When the groups were announced for the 2018 World Cup, people would have bet the house on Germany to make it into the knockout rounds in a group alongside Mexico, Sweden and South Korea. But if you believe in superstitions, then you would have seen Germany crashing out of the group stages, as the last three European World Cup winners before them had the same fate.
Instead, Sweden finished at the top of Group F. But, how did a team that didn’t have much expectation from the public achieve what many thought was highly unlikely?
Well, a sensible fan would suggest that Zlatan Ibrahimovic retiring from international duties is an initial reason. To be fair, you are not wrong. When people thought of the Swedish national team, most would immediately associate it with Zlatan. That was the team's identity for a long time.
When Zlatan eventually moved on from the national team, Sweden could play the way it wanted. A gritty, no-nonsense style of play that saw them get the necessary results. They finished second in their World Cup qualifying group, which consisted of France, the Netherlands, Bulgaria, Luxembourg and Belarus. Not many people would have given them a chance of finishing ahead of the Dutch, but they did that. In fact, they even beat France in one of the matches as well as scoring 26 goals, the most in the group. Marcus Berg finished as the leading goalscorer of the group with eight goals, while Emil Forsberg chipped in with four and Andreas Granqvist, Mikael Lustig and Ola Toivonen finished with three each.
Finishing in second place meant Sweden would have to qualify through a two-legged playoff, and it was drawn against Italy, no small task. Sweden won the first leg 1-0 on its own turf, thanks to a goal by Jakob Johansson. In the second leg, Sweden had to travel to the San Siro in Milan to try to hold out what would be a tenacious Azzurri side backed by tens of thousands of screaming Italians. Despite Italy throwing everything at Sweden, the visitors held strong and did not break, securing a 0-0 draw that booked their plane to Russia for the World Cup.
I believe this is what the cool kids label as 'scenes' #SwedenvsItaly #WorldCup pic.twitter.com/5iek8advFD— Paul Higham (@SportsPaulH) November 14, 2017
It was an outstanding feat from a team that held strong and never wavered from its game plan. Had Zlatan still been a part of the side, then it likely would have been a different outcome, and not the one they would have wanted. Sweden played like a proper team that fulfilled its instructions given by coach Janne Andersson. Everyone knew what they had to do to win, and all of the members played their hearts out.
Fast forward to the 2018 World Cup and Sweden’s mentality has been the same. If it’s not broken, why fix it? Sure they aren’t going to be a team that is easy on the eye, but they have a style that suits their players and it works for them. A workman-like victory against South Korea earned them three points in their first game, but they came up short against Germany after Toni Kroos delivered one of the greatest moments of this World Cup. It was a bitter pill to swallow, especially after they had been leading 1-0 for a portion of the match. It could have derailed their World Cup campaign and kickstarted Germany’s, but neither happened.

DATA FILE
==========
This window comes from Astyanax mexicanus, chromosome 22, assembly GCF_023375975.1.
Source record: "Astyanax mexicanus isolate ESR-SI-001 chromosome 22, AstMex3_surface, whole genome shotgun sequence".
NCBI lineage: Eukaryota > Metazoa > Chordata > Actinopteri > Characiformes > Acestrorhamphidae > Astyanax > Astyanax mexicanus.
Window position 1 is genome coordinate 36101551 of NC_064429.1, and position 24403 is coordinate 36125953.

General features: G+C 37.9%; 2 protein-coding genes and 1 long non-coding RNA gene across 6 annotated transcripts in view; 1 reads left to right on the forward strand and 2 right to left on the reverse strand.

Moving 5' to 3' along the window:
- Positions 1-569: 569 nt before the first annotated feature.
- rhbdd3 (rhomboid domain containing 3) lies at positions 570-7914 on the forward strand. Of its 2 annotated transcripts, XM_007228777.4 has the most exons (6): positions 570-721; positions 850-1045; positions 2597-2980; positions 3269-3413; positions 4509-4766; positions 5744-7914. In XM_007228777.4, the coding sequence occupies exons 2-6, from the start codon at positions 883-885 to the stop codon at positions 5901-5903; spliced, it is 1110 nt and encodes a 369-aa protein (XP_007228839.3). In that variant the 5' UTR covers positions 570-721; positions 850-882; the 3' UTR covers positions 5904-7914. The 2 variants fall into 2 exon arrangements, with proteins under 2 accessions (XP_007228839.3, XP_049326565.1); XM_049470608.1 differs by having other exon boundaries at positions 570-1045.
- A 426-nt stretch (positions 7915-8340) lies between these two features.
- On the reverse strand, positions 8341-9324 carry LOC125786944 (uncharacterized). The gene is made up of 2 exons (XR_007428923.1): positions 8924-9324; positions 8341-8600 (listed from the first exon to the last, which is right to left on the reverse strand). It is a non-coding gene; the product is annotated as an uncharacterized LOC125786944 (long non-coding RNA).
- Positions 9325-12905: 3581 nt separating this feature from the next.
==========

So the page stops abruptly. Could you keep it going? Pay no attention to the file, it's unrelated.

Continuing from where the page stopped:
Instead, Sweden beat Mexico 3-0 in a comfortable victory for them, while Germany crashed and burned against South Korea 2-0, seeing them exit Russia quicker than they had anticipated. But how did Sweden achieve this victory? They kept on running and running, with no individual seeing themselves greater than the cause of the team. Having plenty of strength and height up front helped them with their playing style, but they were resolute in defense and played as a unit. They limited their opponents to few clear-cut chances — the goals they conceded came against Germany when they should have cleared their lines for the first goal and then Toni Kroos scored THAT free kick.
#MundialTelemundo Ludwig Augustinsson hace justicia y tiene arriba a #SWE sobre #MEX pic.twitter.com/vCtOSDatYT— Telemundo Deportes (@TelemundoSports) June 27, 2018
Against Switzerland, Sweden has a real shot. It is time to stop underestimating the Swedes, because they have continually surprised everyone time and time again. Who knows how far they could go. They have what many consider to be the easier side of the knockout draw, so they potentially have more of a chance of getting to a further stage at the World Cup than most.
Here’s to the Swedes!